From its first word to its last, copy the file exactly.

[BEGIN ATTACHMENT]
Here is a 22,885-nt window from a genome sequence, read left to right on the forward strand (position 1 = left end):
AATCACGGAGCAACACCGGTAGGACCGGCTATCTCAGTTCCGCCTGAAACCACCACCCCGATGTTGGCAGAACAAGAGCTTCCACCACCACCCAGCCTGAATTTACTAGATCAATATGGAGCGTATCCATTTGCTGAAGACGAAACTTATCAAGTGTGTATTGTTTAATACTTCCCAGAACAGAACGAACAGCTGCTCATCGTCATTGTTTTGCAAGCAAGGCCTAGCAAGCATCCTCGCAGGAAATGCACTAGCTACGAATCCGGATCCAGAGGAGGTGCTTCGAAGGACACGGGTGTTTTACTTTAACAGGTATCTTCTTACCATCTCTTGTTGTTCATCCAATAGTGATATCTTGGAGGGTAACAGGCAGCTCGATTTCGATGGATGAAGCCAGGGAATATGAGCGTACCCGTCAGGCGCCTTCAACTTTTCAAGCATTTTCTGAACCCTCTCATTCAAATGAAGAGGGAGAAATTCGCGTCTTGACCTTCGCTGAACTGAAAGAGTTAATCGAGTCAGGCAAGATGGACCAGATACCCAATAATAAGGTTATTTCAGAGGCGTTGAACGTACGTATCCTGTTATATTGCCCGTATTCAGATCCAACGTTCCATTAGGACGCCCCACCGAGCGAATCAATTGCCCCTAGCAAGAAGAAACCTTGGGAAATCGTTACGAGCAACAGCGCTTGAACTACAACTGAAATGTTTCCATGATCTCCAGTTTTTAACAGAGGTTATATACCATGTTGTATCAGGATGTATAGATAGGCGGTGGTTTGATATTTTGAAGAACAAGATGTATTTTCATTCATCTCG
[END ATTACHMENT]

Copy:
Here is a 22,885-nt window from a genome sequence, read left to right on the forward strand (position 1 = left end):
AATCACGGAGCAACACCGGTAGGACCGGCTATCTCAGTTCCGCCTGAAACCACCACCCCGATGTTGGCAGAACAAGAGCTTCCACCACCACCCAGCCTGAATTTACTAGATCAATATGGAGCGTATCCATTTGCTGAAGACGAAACTTATCAAGTGTGTATTGTTTAATACTTCCCAGAACAGAACGAACAGCTGCTCATCGTCATTGTTTTGCAAGCAAGGCCTAGCAAGCATCCTCGCAGGAAATGCACTAGCTACGAATCCGGATCCAGAGGAGGTGCTTCGAAGGACACGGGTGTTTTACTTTAACAGGTATCTTCTTACCATCTCTTGTTGTTCATCCAATAGTGATATCTTGGAGGGTAACAGGCAGCTCGATTTCGATGGATGAAGCCAGGGAATATGAGCGTACCCGTCAGGCGCCTTCAACTTTTCAAGCATTTTCTGAACCCTCTCATTCAAATGAAGAGGGAGAAATTCGCGTCTTGACCTTCGCTGAACTGAAAGAGTTAATCGAGTCAGGCAAGATGGACCAGATACCCAATAATAAGGTTATTTCAGAGGCGTTGAACGTACGTATCCTGTTATATTGCCCGTATTCAGATCCAACGTTCCATTAGGACGCCCCACCGAGCGAATCAATTGCCCCTAGCAAGAAGAAACCTTGGGAAATCGTTACGAGCAACAGCGCTTGAACTACAACTGAAATGTTTCCATGATCTCCAGTTTTTAACAGAGGTTATATACCATGTTGTATCAGGATGTATAGATAGGCGGTGGTTTGATATTTTGAAGAACAAGATGTATTTTCATTCATCTCG